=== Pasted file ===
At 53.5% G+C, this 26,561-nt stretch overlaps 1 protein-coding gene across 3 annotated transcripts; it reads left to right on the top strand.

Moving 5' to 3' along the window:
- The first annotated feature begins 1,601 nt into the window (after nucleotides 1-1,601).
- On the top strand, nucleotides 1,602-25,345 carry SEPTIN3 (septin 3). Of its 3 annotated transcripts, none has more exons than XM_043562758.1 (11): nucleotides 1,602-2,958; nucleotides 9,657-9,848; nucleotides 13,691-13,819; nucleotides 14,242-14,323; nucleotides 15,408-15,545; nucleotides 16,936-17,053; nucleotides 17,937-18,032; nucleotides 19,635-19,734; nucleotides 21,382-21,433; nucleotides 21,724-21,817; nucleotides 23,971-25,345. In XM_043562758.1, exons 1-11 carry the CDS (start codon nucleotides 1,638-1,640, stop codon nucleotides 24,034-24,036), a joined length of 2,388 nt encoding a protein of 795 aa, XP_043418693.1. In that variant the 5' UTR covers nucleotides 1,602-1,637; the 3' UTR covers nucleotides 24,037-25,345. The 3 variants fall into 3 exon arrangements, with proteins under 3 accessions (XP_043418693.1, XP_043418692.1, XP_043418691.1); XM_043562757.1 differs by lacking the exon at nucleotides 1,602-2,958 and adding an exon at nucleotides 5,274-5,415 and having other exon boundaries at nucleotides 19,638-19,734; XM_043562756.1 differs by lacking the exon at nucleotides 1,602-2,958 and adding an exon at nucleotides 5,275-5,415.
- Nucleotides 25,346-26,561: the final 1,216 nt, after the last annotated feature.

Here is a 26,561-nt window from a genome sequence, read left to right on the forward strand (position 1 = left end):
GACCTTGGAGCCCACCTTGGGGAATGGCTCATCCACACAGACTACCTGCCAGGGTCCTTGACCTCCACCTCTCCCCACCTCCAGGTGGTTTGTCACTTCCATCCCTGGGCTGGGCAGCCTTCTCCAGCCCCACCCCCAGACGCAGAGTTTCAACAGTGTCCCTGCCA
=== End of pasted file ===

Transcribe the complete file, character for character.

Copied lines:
At 53.5% G+C, this 26,561-nt stretch overlaps 1 protein-coding gene across 3 annotated transcripts; it reads left to right on the top strand.

Moving 5' to 3' along the window:
- The first annotated feature begins 1,601 nt into the window (after nucleotides 1-1,601).
- On the top strand, nucleotides 1,602-25,345 carry SEPTIN3 (septin 3). Of its 3 annotated transcripts, none has more exons than XM_043562758.1 (11): nucleotides 1,602-2,958; nucleotides 9,657-9,848; nucleotides 13,691-13,819; nucleotides 14,242-14,323; nucleotides 15,408-15,545; nucleotides 16,936-17,053; nucleotides 17,937-18,032; nucleotides 19,635-19,734; nucleotides 21,382-21,433; nucleotides 21,724-21,817; nucleotides 23,971-25,345. In XM_043562758.1, exons 1-11 carry the CDS (start codon nucleotides 1,638-1,640, stop codon nucleotides 24,034-24,036), a joined length of 2,388 nt encoding a protein of 795 aa, XP_043418693.1. In that variant the 5' UTR covers nucleotides 1,602-1,637; the 3' UTR covers nucleotides 24,037-25,345. The 3 variants fall into 3 exon arrangements, with proteins under 3 accessions (XP_043418693.1, XP_043418692.1, XP_043418691.1); XM_043562757.1 differs by lacking the exon at nucleotides 1,602-2,958 and adding an exon at nucleotides 5,274-5,415 and having other exon boundaries at nucleotides 19,638-19,734; XM_043562756.1 differs by lacking the exon at nucleotides 1,602-2,958 and adding an exon at nucleotides 5,275-5,415.
- Nucleotides 25,346-26,561: the final 1,216 nt, after the last annotated feature.

Here is a 26,561-nt window from a genome sequence, read left to right on the forward strand (position 1 = left end):
GACCTTGGAGCCCACCTTGGGGAATGGCTCATCCACACAGACTACCTGCCAGGGTCCTTGACCTCCACCTCTCCCCACCTCCAGGTGGTTTGTCACTTCCATCCCTGGGCTGGGCAGCCTTCTCCAGCCCCACCCCCAGACGCAGAGTTTCAACAGTGTCCCTGCCA